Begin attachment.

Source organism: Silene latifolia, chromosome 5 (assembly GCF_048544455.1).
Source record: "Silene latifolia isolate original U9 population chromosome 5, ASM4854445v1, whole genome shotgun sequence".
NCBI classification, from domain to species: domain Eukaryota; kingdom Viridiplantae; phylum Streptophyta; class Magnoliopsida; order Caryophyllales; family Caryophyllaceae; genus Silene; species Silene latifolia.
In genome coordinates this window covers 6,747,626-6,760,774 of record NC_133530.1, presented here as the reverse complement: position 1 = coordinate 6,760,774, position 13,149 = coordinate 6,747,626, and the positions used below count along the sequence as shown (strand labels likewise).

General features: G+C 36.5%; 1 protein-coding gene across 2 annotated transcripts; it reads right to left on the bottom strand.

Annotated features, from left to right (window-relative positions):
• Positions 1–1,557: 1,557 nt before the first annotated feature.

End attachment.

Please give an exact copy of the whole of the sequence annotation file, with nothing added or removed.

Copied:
Source organism: Silene latifolia, chromosome 5 (assembly GCF_048544455.1).
Source record: "Silene latifolia isolate original U9 population chromosome 5, ASM4854445v1, whole genome shotgun sequence".
NCBI classification, from domain to species: domain Eukaryota; kingdom Viridiplantae; phylum Streptophyta; class Magnoliopsida; order Caryophyllales; family Caryophyllaceae; genus Silene; species Silene latifolia.
In genome coordinates this window covers 6,747,626-6,760,774 of record NC_133530.1, presented here as the reverse complement: position 1 = coordinate 6,760,774, position 13,149 = coordinate 6,747,626, and the positions used below count along the sequence as shown (strand labels likewise).

General features: G+C 36.5%; 1 protein-coding gene across 2 annotated transcripts; it reads right to left on the bottom strand.

Annotated features, from left to right (window-relative positions):
• Positions 1–1,557: 1,557 nt before the first annotated feature.